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Logo of aaciBioMed CentralBiomed Central Web Sitesearchsubmit a manuscriptregisterthis articleAllergy, Asthma, and Clinical Immunology : Official Journal of the Canadian Society of Allergy and Clinical Immunology
 
Allergy Asthma Clin Immunol. 2011; 7(Suppl 2): A4.
Published online Nov 14, 2011. doi:  10.1186/1710-1492-7-S2-A4
PMCID: PMC3242203
Development of a food anaphylaxis education program to help parents live well with food allergies
Nancy Ross,corresponding author1 Cathy Gillespie,1 Nestor Cisneros,1 and Allan Becker1
1Thompson Children’s Allergy and Asthma Centre, Children’s Hospital, Winnipeg, Manitoba, Canada
corresponding authorCorresponding author.
Supplement
Canadian Society of Allergy and Clinical Immunology Annual Scientific Meeting 2011
Conference
Canadian Society of Allergy and Clinical Immunology Annual Scientific Meeting 2011
20-23 October 2011
Quebec, Canada
Background
Risk for food induced anaphylaxis appears to be increasing with significant impact on children, parents and family life. Families need to understand how to avoid the allergen and recognize and respond to reactions. Safety measures and risk must be balanced to ensure the child and family live well with the allergy. We developed and piloted an education program for parents of children <6 years old recently diagnosed with a severe food allergy.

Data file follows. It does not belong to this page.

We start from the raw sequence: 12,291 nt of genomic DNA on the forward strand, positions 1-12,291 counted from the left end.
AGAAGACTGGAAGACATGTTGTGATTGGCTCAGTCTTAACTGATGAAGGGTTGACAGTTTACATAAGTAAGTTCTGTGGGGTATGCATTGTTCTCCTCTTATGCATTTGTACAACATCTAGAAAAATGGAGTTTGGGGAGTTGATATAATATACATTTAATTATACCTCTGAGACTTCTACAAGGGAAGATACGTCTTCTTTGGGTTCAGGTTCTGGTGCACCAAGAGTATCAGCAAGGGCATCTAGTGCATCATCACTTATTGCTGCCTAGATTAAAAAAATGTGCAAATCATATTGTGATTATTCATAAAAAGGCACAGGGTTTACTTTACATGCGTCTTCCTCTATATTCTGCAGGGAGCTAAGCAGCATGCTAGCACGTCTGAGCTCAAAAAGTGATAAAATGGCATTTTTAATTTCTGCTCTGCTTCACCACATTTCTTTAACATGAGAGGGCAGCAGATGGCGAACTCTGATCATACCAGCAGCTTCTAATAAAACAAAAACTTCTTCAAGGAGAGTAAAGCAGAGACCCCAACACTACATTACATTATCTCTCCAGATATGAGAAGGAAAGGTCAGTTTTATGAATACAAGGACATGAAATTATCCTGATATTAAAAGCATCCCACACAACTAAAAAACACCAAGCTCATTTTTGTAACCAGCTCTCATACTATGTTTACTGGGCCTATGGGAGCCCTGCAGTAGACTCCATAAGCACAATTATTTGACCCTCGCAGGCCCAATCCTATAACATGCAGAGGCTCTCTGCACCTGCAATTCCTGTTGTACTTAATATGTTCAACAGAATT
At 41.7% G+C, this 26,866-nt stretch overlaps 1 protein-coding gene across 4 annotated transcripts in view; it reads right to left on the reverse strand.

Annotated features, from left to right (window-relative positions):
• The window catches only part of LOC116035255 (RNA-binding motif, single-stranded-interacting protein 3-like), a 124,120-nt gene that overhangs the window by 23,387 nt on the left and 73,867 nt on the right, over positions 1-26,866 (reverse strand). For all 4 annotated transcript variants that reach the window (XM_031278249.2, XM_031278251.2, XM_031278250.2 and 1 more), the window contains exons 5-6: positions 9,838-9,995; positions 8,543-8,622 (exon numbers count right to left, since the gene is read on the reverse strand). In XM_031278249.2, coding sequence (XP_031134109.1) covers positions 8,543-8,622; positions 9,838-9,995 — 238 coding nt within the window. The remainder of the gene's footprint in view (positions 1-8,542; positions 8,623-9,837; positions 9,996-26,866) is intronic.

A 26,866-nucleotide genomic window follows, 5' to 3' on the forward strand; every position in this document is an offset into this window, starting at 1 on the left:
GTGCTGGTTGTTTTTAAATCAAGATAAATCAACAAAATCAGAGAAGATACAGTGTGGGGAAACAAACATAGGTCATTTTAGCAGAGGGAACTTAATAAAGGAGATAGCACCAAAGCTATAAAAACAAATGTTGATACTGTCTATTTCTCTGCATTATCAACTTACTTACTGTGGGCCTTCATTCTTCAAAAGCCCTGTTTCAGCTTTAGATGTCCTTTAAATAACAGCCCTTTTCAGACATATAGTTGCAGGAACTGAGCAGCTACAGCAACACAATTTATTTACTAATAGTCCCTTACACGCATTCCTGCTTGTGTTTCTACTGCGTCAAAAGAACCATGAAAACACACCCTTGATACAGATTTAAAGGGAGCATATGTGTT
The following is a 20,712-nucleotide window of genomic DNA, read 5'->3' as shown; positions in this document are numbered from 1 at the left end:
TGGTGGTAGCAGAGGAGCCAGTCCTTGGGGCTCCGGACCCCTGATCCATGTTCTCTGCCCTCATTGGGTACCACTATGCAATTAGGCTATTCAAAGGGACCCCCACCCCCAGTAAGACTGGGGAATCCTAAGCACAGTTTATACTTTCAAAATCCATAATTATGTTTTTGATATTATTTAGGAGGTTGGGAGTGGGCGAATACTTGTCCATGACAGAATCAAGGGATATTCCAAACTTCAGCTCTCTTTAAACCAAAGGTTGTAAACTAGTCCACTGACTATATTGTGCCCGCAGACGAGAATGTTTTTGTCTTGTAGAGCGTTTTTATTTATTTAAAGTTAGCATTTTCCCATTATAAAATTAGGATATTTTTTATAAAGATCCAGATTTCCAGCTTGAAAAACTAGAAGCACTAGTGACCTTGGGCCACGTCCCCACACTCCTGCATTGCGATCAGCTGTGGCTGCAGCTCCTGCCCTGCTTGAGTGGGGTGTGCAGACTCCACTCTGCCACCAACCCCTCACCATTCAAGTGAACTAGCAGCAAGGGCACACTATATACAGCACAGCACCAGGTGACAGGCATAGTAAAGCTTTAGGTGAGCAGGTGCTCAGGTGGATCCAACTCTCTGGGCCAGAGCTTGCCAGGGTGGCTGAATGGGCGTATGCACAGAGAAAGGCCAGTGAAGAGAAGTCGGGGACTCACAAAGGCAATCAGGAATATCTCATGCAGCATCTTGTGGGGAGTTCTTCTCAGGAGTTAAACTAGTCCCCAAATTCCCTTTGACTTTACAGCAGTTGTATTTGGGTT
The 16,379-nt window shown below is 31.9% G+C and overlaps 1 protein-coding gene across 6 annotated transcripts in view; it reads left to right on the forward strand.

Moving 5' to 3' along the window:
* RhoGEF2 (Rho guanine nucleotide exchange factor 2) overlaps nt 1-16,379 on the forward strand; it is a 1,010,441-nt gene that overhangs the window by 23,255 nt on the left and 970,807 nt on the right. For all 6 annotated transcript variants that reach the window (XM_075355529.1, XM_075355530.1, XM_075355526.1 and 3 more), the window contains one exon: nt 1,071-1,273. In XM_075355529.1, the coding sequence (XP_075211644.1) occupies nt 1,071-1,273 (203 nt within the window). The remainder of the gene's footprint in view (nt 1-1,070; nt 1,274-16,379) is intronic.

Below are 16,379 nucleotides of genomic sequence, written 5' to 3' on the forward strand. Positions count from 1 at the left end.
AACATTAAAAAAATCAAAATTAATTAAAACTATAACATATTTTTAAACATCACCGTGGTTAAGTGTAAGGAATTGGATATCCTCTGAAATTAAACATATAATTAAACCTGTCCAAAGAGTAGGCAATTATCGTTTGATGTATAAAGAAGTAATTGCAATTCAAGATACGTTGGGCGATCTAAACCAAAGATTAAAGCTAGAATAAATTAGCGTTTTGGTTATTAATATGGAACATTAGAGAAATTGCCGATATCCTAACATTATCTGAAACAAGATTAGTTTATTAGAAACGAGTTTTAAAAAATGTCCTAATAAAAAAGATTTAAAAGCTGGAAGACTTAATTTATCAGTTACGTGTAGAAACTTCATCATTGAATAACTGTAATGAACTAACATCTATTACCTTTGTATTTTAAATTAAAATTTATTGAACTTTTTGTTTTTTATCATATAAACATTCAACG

Method
• Literature review
• Creation of program objectives and outline
• Consultation with health care experts, parent representatives of food allergy organizations and an education specialist
• Development of program content and process
• Feedback from reviewers
• Piloted Program: participant pre-assessment, small group sessions, participant feedback post program
Results
• We developed a small group, 2 session, interactive program using SMARTBoard technology, iclickers®, discussion, video clips, skill training and problem-solving
• 43 families registered
• 29 (67%) families completed ( 27 mothers, 16 fathers, 1 grandmother)
• Parental burden & self-efficacy pre-assessment indicated concerns about activities, communication and allergic reactions
• Auto-injector pre-assessment – 48 demonstrations observed; 73% did not complete all steps correctly
• 32 (73%) people completing the program believed 2 sessions were sufficient
Conclusions
Our pilot suggests this interactive, small group program is a useful resource for families learning how to live with a serious food allergy. We identified activities and topics requiring adjustment and obtained feedback to help improve future sessions. Follow up with families will be important for further evaluation.
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